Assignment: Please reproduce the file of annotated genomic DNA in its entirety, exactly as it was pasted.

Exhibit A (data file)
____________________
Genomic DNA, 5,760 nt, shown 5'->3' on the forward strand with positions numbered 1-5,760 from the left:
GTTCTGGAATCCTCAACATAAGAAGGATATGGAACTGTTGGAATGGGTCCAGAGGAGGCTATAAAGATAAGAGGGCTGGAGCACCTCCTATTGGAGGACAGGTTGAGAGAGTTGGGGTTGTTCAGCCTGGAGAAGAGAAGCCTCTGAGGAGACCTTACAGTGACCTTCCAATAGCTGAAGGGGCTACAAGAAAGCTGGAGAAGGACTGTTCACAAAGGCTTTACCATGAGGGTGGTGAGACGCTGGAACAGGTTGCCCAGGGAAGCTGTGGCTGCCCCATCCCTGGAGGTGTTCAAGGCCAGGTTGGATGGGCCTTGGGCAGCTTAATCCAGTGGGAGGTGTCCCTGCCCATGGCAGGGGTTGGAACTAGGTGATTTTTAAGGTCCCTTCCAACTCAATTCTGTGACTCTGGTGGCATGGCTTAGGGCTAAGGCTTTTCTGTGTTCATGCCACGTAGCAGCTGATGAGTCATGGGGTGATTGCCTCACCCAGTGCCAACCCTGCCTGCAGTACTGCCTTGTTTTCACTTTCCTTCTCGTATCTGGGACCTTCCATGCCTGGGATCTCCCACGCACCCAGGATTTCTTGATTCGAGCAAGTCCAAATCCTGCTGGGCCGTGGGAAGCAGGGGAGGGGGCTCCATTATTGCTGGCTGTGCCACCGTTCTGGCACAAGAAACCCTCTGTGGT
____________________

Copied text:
Genomic DNA, 5,760 nt, shown 5'->3' on the forward strand with positions numbered 1-5,760 from the left:
GTTCTGGAATCCTCAACATAAGAAGGATATGGAACTGTTGGAATGGGTCCAGAGGAGGCTATAAAGATAAGAGGGCTGGAGCACCTCCTATTGGAGGACAGGTTGAGAGAGTTGGGGTTGTTCAGCCTGGAGAAGAGAAGCCTCTGAGGAGACCTTACAGTGACCTTCCAATAGCTGAAGGGGCTACAAGAAAGCTGGAGAAGGACTGTTCACAAAGGCTTTACCATGAGGGTGGTGAGACGCTGGAACAGGTTGCCCAGGGAAGCTGTGGCTGCCCCATCCCTGGAGGTGTTCAAGGCCAGGTTGGATGGGCCTTGGGCAGCTTAATCCAGTGGGAGGTGTCCCTGCCCATGGCAGGGGTTGGAACTAGGTGATTTTTAAGGTCCCTTCCAACTCAATTCTGTGACTCTGGTGGCATGGCTTAGGGCTAAGGCTTTTCTGTGTTCATGCCACGTAGCAGCTGATGAGTCATGGGGTGATTGCCTCACCCAGTGCCAACCCTGCCTGCAGTACTGCCTTGTTTTCACTTTCCTTCTCGTATCTGGGACCTTCCATGCCTGGGATCTCCCACGCACCCAGGATTTCTTGATTCGAGCAAGTCCAAATCCTGCTGGGCCGTGGGAAGCAGGGGAGGGGGCTCCATTATTGCTGGCTGTGCCACCGTTCTGGCACAAGAAACCCTCTGTGGT